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Industrial

Georgia Concrete Companies Receive New Tax Breaks

Two months ago, the Georgia legislature approved several bills offering tax breaks and incentives to concrete businesses around the state. In particular, House Bill 247 adds concrete mixing businesses to Georgia’s sales tax exemption for manufacturers. While this is good news for the state’s concrete companies, claiming these sales tax exemptions might be complicated. Eligible businesses could miss out on many of the available tax breaks by failing to submit the proper paperwork. If paperwork is submitted, the forms could be inaccurate, causing lost opportunities for additional tax savings and increased audit exposure. If you have a concrete business in. Read More.

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Data Will Lead the Fourth Industrial Revolution: Part 2

No one denies that data’s role in the Fourth Industrial Revolution (and in our daily lives in general) is growing. In Part 1 of “Data Will Lead the Fourth Industrial Revolution,” we examined how data is actually one of the major components shaping this industrial revolution. Data is both measuring human behavior and influencing it at the same time. That data-technology-human connection: Disrupts which jobs have priority in modern manufacturing (think: data analysts and coders becoming possibly more influential and indispensable in the daily process than manual laborers) Helps business leaders make better, more informed business decisions Reveals misconceptions or misinformation that. Read More.

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Data Will Lead the Fourth Industrial Revolution: Part 1

Technology is a critical component in the next industrial revolution – the one that’s happening right now as you read this article. But, technology doesn’t rule the Fourth Industrial Revolution. It’s not going to take over manufacturing and replace all the workers with robots. What will define and shape the Fourth Industrial Revolution is data. Technology defined the Second and Third Industrial Revolutions in that it made our jobs easier, so we could be more productive. This time around, the technology is different. Not only is it evolving at a much faster pace that’s unparalleled in the history of human. Read More.

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Brian Dill to Serve on Panel at OWIT South Florida Event

This Thursday, June 22, Cherry Bekaert International Tax Practice Leader Brian Dill, JD, LLM , is scheduled to participate in a panel discussion hosted by the Organization of Women in International Trade – South Florida (“OWIT”). Entitled “The Making of Global Cities: Can Miami Follow a Bold Strategy?” , the event will feature Dill leading a discussion on exploring new forms of foreign direct investment (“FDI”), related to its interaction in exporting and developing strategies to attract and retain investment. Thursday’s event will take place at the Southeast Financial Center in Miami, Florida, beginning at 4:00 p.m. ET. Registration is $25 for members, $35 for non-members, and $40 for walk-ins.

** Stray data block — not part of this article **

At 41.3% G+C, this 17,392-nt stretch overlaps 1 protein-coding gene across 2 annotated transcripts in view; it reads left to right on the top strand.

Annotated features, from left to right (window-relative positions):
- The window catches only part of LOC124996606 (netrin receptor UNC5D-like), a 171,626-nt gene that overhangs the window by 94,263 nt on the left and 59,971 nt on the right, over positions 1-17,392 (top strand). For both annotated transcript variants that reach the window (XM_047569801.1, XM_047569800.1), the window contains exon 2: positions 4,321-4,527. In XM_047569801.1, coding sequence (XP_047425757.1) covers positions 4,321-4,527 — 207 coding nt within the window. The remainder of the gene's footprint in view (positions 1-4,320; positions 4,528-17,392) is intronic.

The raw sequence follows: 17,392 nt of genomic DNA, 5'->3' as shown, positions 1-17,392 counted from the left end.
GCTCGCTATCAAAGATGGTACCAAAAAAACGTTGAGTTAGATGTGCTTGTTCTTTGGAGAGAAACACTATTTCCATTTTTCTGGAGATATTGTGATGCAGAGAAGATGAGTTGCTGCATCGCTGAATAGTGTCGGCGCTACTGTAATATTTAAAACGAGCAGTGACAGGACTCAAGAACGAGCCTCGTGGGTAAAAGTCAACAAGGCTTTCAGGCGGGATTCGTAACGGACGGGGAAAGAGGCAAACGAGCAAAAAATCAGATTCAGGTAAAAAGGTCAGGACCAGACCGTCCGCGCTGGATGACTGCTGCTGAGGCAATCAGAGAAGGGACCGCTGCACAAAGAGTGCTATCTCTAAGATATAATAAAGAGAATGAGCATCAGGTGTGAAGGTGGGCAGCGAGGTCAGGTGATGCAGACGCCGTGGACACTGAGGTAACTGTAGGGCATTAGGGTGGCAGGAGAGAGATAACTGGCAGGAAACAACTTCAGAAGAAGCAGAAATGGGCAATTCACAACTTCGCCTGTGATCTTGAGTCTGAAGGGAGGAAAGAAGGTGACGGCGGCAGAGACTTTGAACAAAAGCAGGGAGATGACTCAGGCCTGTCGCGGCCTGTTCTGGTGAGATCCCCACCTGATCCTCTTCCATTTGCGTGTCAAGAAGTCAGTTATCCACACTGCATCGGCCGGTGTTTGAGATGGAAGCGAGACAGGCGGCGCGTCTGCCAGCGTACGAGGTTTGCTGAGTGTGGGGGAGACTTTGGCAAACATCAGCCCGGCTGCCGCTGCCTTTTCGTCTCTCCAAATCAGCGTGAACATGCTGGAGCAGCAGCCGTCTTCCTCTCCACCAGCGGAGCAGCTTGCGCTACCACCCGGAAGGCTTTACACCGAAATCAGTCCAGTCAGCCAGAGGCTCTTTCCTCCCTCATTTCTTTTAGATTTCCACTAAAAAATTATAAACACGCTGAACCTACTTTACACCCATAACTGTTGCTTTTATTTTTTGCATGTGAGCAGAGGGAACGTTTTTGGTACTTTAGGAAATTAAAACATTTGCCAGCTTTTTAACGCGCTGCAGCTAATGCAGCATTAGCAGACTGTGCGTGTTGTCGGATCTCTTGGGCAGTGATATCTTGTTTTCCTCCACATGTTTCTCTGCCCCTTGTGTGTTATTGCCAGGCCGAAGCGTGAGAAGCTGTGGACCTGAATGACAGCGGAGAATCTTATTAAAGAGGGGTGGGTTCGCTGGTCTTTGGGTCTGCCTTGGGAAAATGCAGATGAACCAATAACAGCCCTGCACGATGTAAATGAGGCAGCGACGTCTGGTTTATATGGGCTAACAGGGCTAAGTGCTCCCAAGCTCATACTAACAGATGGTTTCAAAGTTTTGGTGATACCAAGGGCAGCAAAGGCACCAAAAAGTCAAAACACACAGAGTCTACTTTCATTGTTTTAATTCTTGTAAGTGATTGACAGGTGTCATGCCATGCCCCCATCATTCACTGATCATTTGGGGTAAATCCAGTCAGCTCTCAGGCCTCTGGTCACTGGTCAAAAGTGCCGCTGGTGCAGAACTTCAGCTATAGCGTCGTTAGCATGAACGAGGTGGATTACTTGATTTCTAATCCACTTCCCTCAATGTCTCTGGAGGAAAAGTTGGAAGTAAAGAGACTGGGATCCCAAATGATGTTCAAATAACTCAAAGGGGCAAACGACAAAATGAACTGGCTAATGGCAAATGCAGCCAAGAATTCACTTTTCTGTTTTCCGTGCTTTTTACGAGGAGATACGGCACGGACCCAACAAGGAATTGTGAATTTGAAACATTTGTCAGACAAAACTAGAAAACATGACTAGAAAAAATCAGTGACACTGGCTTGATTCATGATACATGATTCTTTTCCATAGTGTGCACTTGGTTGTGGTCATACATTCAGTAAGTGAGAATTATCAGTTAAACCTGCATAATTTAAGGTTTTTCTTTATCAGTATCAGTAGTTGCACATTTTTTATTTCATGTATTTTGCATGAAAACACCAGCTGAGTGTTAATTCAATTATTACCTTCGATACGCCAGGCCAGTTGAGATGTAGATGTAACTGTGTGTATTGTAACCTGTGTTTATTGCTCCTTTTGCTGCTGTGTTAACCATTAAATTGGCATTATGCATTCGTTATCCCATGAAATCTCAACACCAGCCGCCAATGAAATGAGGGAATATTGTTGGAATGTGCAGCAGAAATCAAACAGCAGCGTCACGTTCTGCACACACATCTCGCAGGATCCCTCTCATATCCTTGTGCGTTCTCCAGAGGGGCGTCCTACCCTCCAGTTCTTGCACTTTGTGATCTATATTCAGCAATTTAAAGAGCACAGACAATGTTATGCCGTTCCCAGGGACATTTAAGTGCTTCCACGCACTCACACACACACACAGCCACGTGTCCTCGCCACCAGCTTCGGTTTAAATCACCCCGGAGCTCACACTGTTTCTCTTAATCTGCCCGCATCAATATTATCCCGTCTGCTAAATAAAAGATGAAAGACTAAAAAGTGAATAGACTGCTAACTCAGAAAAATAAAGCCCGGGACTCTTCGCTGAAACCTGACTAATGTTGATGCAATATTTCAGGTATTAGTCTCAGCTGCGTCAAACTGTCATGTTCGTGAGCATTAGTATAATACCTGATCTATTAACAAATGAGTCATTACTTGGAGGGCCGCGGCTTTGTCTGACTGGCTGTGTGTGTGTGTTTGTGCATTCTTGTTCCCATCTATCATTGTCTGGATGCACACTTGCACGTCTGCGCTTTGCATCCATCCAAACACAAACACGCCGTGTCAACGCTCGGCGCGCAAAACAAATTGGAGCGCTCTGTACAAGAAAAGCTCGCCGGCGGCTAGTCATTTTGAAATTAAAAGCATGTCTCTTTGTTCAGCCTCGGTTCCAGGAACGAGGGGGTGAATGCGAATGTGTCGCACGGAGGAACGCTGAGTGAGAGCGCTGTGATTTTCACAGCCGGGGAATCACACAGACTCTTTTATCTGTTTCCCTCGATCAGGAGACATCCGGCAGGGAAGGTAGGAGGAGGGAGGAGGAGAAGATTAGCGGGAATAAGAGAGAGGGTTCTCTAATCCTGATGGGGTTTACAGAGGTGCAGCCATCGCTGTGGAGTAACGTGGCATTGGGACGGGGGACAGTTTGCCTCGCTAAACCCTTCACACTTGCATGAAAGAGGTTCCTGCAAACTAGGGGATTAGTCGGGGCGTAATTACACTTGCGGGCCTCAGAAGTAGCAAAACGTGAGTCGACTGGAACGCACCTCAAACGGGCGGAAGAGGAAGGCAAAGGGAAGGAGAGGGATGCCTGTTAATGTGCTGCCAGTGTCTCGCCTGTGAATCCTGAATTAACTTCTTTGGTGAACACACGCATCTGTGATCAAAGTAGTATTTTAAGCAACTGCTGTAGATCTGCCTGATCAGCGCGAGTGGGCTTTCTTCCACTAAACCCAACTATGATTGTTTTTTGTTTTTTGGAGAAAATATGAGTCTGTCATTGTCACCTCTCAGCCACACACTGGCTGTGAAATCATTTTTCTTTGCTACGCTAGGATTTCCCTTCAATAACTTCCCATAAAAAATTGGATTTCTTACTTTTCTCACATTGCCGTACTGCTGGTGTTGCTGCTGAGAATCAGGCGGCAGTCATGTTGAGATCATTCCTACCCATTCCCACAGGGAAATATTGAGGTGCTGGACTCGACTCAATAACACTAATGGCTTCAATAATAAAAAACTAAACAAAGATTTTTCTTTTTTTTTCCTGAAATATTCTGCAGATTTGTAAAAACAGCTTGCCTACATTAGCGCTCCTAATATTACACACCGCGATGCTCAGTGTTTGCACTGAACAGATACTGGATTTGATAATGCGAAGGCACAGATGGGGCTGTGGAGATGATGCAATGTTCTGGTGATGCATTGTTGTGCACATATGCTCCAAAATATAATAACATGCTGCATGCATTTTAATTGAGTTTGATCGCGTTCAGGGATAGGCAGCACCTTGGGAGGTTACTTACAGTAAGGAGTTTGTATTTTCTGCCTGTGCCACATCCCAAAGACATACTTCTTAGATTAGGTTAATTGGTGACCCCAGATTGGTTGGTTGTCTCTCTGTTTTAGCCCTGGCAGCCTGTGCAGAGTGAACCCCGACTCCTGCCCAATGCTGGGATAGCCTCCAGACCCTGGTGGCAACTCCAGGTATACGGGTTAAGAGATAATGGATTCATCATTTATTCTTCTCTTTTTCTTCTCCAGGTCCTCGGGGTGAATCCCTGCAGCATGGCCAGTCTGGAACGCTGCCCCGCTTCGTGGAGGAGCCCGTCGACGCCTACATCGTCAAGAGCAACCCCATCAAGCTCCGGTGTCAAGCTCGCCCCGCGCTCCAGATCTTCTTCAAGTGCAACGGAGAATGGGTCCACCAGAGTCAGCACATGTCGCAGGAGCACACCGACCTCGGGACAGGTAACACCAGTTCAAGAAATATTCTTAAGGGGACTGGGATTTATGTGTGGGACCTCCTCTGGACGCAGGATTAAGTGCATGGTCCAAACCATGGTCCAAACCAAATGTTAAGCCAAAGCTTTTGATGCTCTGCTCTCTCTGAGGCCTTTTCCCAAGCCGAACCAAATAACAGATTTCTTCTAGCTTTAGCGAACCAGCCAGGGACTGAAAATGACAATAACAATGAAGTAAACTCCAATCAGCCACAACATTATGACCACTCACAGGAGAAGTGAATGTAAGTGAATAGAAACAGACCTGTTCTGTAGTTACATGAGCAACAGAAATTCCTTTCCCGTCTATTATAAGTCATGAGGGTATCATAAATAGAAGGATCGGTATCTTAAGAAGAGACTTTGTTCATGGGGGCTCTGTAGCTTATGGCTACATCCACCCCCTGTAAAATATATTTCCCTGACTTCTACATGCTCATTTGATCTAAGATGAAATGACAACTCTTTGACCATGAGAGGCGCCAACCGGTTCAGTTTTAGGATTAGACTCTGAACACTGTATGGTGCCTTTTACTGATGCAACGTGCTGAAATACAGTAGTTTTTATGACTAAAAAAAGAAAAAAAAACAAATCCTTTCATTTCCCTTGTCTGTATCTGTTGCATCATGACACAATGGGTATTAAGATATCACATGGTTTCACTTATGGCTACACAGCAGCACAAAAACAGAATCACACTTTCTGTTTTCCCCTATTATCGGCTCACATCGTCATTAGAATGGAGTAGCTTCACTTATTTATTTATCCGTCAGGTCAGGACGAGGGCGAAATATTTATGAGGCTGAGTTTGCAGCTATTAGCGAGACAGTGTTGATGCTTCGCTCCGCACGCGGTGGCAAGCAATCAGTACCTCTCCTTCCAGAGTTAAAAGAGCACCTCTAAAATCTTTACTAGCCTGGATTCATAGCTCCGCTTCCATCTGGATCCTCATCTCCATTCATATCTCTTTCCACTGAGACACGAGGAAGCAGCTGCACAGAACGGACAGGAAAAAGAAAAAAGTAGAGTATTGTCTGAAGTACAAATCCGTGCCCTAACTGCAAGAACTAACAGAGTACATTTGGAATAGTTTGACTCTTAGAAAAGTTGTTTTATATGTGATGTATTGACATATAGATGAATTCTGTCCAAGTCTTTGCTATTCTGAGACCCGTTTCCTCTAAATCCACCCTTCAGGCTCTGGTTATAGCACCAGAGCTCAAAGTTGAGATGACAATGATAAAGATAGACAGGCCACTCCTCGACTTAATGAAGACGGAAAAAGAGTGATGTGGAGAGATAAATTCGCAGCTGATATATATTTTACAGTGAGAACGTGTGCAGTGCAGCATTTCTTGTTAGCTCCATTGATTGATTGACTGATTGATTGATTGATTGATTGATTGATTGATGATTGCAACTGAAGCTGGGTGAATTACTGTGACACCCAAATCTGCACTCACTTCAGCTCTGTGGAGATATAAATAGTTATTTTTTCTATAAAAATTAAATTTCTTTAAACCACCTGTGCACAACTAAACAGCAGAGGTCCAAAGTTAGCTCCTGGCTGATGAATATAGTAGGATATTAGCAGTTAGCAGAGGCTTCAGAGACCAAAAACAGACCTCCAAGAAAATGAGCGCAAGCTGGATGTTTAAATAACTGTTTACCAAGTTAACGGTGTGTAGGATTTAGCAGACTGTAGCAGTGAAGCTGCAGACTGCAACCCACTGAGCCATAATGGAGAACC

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Roaring Twenties Nomination Period is Now Open

Do you know a South Carolina-based company that is a catalyst for growth? Nominate them for this year’s South Carolina Roaring Twenties awards, hosted by SC Biz News (“SCBIZ”) and Cherry Bekaert LLP! The annual awards celebrate the success of thriving middle-market companies in South Carolina. Twenty large companies and 20 small companies will be selected and honored at an event on Thursday, October 19, as well as featured in the winter issue of SCBIZ magazine. To nominate a fast-growing company in South Carolina , visit the SC Biz News website. Nominations must be submitted by Friday, April 21. For questions about the Roaring Twenties awards, please. Read More.

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Final Overtime Rule on Hold

A November 22 preliminary injunction has blocked the Final Overtime Rule scheduled to become effective Thursday. Last week’s ruling by Federal Judge Amos Mazzant determined that the Department of Labor overstepped its authority by amending the salary threshold for employees exempt from overtime pay. The overtime rule would have increased the salary level for exempt white collar employees to $913 per week. Nearly two dozen governors and attorneys general challenged the overtime rule. Judge Mazzant sided with the plaintiffs, saying that the Department of Labor could not create a distinct standard for overtime eligibility. The Department of Labor is likely. Read More.

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